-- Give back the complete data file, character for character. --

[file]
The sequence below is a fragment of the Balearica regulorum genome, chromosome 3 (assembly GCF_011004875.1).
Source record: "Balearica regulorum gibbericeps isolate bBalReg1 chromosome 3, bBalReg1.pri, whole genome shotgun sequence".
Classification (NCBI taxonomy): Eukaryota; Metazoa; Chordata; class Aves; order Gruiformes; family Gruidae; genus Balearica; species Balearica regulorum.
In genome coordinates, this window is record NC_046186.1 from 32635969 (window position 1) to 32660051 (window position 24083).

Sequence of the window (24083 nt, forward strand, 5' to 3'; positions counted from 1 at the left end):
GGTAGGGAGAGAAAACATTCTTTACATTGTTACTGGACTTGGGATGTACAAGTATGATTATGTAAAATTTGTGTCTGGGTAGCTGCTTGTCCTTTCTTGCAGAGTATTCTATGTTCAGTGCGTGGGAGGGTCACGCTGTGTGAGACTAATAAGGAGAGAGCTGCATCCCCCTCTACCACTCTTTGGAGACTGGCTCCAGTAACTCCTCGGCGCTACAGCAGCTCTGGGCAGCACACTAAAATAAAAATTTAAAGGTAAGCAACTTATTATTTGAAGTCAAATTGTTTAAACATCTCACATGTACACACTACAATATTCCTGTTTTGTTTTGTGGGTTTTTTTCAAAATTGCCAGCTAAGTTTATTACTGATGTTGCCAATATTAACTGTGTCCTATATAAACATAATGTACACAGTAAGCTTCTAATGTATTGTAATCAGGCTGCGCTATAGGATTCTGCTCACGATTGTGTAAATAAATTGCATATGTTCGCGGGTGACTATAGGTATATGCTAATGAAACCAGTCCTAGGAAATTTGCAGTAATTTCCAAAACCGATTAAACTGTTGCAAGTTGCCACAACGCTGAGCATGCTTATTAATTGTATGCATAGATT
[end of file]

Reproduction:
The sequence below is a fragment of the Balearica regulorum genome, chromosome 3 (assembly GCF_011004875.1).
Source record: "Balearica regulorum gibbericeps isolate bBalReg1 chromosome 3, bBalReg1.pri, whole genome shotgun sequence".
Classification (NCBI taxonomy): Eukaryota; Metazoa; Chordata; class Aves; order Gruiformes; family Gruidae; genus Balearica; species Balearica regulorum.
In genome coordinates, this window is record NC_046186.1 from 32635969 (window position 1) to 32660051 (window position 24083).

Sequence of the window (24083 nt, forward strand, 5' to 3'; positions counted from 1 at the left end):
GGTAGGGAGAGAAAACATTCTTTACATTGTTACTGGACTTGGGATGTACAAGTATGATTATGTAAAATTTGTGTCTGGGTAGCTGCTTGTCCTTTCTTGCAGAGTATTCTATGTTCAGTGCGTGGGAGGGTCACGCTGTGTGAGACTAATAAGGAGAGAGCTGCATCCCCCTCTACCACTCTTTGGAGACTGGCTCCAGTAACTCCTCGGCGCTACAGCAGCTCTGGGCAGCACACTAAAATAAAAATTTAAAGGTAAGCAACTTATTATTTGAAGTCAAATTGTTTAAACATCTCACATGTACACACTACAATATTCCTGTTTTGTTTTGTGGGTTTTTTTCAAAATTGCCAGCTAAGTTTATTACTGATGTTGCCAATATTAACTGTGTCCTATATAAACATAATGTACACAGTAAGCTTCTAATGTATTGTAATCAGGCTGCGCTATAGGATTCTGCTCACGATTGTGTAAATAAATTGCATATGTTCGCGGGTGACTATAGGTATATGCTAATGAAACCAGTCCTAGGAAATTTGCAGTAATTTCCAAAACCGATTAAACTGTTGCAAGTTGCCACAACGCTGAGCATGCTTATTAATTGTATGCATAGATT